Static versus Dynamic websites

Gwilym :: September 26th, 2018
Static versus Dynamic websites

In my daily work I have been constructing websites for (really?) over twenty years. It started with static html, went to PHP2, then to content management systems like Joomla, Magento, Prestashop, Wordpress, Concrete5 and frameworks like Cake and Laravel PHP, then onto raw Jquery and now API backed React apps.

Lately when building brochure-ware sites that do not require much in the way of database interactivity I've been using - a static site generator for sites that historically I would have used Wordpress. I've been loving it and finding it very productive.

Before I list the pros and cons of building static sites what does it mean exactly? A static site is one that requires no smarts on the server other than sending the page and no code is running on the server each time the page is made up. On contrast Wordpress runs PHP code every time a request is made and invariably hits the database. You can imagine a static site is much, much faster for a web server to deliver and also much more reliable as there are few layers operating.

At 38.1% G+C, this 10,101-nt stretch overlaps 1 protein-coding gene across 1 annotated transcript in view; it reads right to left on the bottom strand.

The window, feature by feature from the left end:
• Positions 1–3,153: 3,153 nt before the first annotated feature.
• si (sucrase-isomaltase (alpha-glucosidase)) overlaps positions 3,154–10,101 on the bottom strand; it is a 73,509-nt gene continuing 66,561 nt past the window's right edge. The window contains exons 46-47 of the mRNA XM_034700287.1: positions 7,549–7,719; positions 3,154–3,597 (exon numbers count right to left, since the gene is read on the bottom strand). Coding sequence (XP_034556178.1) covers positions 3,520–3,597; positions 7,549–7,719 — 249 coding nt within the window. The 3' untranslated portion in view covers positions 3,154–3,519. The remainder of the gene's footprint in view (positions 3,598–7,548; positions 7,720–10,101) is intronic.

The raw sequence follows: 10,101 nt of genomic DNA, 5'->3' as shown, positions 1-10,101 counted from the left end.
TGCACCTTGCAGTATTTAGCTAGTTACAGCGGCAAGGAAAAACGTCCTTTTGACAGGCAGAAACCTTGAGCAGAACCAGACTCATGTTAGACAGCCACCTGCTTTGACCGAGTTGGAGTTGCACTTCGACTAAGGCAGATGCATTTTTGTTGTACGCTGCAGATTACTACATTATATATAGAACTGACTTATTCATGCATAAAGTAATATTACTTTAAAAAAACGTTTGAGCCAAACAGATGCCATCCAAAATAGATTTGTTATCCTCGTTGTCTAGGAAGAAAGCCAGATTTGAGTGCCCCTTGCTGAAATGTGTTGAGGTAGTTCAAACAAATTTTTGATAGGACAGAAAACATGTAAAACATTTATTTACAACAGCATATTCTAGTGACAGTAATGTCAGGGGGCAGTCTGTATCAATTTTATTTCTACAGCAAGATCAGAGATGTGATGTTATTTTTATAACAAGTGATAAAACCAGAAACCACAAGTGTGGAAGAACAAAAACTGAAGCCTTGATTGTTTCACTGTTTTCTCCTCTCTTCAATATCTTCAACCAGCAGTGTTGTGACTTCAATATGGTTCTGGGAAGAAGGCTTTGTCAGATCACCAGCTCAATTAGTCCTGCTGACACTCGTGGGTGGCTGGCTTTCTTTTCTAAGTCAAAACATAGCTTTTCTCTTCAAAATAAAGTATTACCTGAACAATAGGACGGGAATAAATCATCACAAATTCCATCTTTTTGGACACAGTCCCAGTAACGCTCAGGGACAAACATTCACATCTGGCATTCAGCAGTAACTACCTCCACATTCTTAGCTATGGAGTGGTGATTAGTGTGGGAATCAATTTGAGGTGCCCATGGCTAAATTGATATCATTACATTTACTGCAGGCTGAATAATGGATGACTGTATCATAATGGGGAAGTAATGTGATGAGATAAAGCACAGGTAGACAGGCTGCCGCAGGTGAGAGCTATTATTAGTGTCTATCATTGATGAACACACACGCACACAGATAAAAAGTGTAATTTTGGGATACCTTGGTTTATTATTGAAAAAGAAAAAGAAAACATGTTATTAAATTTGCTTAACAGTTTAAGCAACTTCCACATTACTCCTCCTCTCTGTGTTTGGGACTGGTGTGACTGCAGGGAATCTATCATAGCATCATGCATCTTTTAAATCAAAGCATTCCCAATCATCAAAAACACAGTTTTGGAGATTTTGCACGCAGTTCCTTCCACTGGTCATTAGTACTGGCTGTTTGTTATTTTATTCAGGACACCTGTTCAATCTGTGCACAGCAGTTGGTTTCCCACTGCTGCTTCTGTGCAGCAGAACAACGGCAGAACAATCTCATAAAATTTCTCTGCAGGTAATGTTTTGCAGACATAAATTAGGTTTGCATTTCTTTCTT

Pros of building static web sites:

  1. Nice and easy to roll a custom template with the CSS and JS libraries you require for a specific project without bloat. This site uses Tailwind CSS, others I've made recently use Bootstrap 4 and custom SCSS.

  2. Component lead structure makes it nice and easy to build up discreet bits and pieces

  3. Easy to deploy, no preprocessor needed (PHP, ASP etc). Web hosting is a breeze.

  4. Oh so FAST for the customers, the people using the site. Loading times are just BAM.

And the cons:

  1. No CMS features for clients to create/edit content. This can be an issue but to be honest most clients I have built Wordpress sites for never login anyway and get me to make changes, so in that case Jekyll would be just as fast if not faster. There are some interesting online systems that will enable this for Jekyll sites but I haven't tried any of them yet.

  2. You need to know HTML/CSS et al, it's not just point and click. Ah well .... it is quite fun .... so get into it :-)

Breaking news!

While looking round for a good way to integrate, a utility first CSS framework, into Jekyll I happened across some articles on I've been working with React a lot lately and I figured I'd give it a go, Gatsby is what this website is made with.